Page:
Forbes, of course, has denied the connection between CDLU and Rooney, saying that Rooney provided him the startup money for CDLU — some $100,000 — and nothing more. But an investigation by Roll Call in 2005 found that Rooney had registered the domains for numerous websites that CDLU set up to attack hospitals, including two that were attempting to obtain back payments from Rooney’s insurance company.
Forbes said that was all just a simple mistake. A “programmer” entered the wrong registrant when creating the websites, he told Roll Call.
But there’s more.
In 2005, when a U.S. House committee began looking into the practice of hospitals overcharging the uninsured, a list of questions was sent by the committee chair to the CEO of Tenet. Among the questions, the committee wanted to know about Tenet’s specific settlement with CDLU and Forbes. In a response, Tenet CEO Trevor Fetter acknowledged that it essentially paid Forbes, setting up a system in which it paid him for speaking engagements and funded his travel.
That setup is suspiciously similar to what Forbes seems to be doing now with his Ban Balch website, as he pushes embarrassing stories and attacks the law firm’s clients. He has bragged about driving business away and has openly asked if it wouldn’t be better for Balch to pay him to go away.
In a response to several questions I sent him, Forbes denied that he could be paid to shut down his website and said he refused alleged attempts by Balch attorneys to include CDLU and the website in negotiations with attorney Burt Newsome.
Newsome’s grievance with Balch, which appears to be a legit complaint that highlights Balch’s notoriously awful tactics, is Forbes’ stated reason for starting his blog and going so heavily after Balch. He claims he met Newsome when their wives started participating in the same online moms’ group and became friends. He heard Newsome’s tale of how he was wronged by Balch and decided to devote CDLU’s resources to exposing the law firm.
Which sounds nice, except, CDLU’s stated purpose is to advocate for the uninsured and Latinos facing wrongs. All of its previous work has been in those areas.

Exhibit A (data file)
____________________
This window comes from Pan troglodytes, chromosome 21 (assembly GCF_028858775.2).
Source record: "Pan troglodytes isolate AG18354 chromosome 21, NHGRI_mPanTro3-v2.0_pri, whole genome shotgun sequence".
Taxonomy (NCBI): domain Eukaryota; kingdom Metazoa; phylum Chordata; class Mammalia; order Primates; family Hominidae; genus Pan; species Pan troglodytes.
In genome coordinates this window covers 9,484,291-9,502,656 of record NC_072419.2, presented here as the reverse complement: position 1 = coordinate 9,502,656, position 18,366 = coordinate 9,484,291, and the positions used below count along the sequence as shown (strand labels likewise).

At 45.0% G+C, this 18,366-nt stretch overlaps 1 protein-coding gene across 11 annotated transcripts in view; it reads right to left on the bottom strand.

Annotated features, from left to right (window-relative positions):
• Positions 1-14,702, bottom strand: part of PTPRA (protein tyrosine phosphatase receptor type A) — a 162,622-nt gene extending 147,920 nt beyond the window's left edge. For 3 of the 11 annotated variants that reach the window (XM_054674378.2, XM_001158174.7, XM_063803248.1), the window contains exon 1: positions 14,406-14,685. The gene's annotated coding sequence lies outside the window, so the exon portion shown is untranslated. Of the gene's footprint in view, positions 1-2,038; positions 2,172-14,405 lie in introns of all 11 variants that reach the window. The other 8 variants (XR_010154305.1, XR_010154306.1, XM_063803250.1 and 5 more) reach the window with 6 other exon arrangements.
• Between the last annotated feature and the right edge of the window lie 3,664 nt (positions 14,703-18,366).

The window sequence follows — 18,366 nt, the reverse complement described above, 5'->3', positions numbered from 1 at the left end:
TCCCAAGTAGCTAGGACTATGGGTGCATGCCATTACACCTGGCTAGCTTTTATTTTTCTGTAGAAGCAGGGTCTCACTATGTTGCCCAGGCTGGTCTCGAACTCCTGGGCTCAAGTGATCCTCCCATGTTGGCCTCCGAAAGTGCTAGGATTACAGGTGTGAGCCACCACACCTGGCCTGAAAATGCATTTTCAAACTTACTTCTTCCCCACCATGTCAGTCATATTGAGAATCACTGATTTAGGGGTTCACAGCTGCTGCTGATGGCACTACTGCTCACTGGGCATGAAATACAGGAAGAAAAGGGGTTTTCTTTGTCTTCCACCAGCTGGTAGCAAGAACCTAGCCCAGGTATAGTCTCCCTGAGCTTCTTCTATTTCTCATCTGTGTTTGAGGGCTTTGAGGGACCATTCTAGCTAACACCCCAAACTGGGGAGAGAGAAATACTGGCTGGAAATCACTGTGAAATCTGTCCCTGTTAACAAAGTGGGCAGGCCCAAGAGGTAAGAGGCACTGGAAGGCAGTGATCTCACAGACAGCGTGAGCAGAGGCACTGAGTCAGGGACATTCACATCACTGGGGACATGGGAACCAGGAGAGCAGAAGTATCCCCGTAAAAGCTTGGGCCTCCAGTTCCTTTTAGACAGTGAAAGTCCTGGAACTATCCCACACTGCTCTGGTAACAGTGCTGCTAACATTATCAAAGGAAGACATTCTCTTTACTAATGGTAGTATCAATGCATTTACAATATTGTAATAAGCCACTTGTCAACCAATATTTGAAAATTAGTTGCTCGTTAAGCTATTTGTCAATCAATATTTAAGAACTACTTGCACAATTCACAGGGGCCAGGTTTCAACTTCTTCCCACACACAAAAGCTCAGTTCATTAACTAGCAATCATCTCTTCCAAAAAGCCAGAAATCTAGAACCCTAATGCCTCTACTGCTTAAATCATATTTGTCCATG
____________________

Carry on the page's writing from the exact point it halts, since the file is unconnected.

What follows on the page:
The sudden shift to taking on a law firm over one man’s grievance seems … a convenient pivot that has allowed Forbes to use the media connections and resources of CDLU to apply pressure on Balch and its clients.
And in the process, Forbes has seemingly abandoned the organization’s goal of protecting minorities. In a series of posts about an alleged “star chamber” hearing set up for Balch by Jefferson County Circuit Court Judge Carole Smitherman, Forbes attacked Smitherman, wife of state Sen. Rodger Smitherman, calling her “corrupt,” “worthless” and “stupid.”
Accompanying one post on the blog was a doctored photo of Carole and Rodger Smitherman that can only be described as racist. It depicts the Smithermans wearing striped jail uniforms.
But then, maybe it shouldn’t be a surprise that Forbes would have such a blindspot, given his work prior to starting CDLU.
Serving as a spokesman for the presidential campaigns of Pat Buchanan and Steve Forbes (no relation), one of Forbes’ pet projects and his area of emphasis in dozens of interviews was on the dangers of illegal immigration and the threats that immigrants pose.
Less than five years before starting an organization allegedly focused on ensuring the health care of immigrants, Forbes was actively fighting against those same immigrants receiving benefits. A clip of Forbes’ appearance on a TV show shows him criticizing then-presidential candidate Bob Dole for not hitting illegal immigration harder or making it a bigger issue in the campaign.
Prior to that, Forbes’ rhetoric on immigration was even stronger. As a young advocate in the late 1980s in his hometown of San Marino, California, Forbes attempted to get the city council to pass an ordinance making English the city’s official language — an ordinance he openly acknowledged was aimed at the city’s growing Asian immigrant population.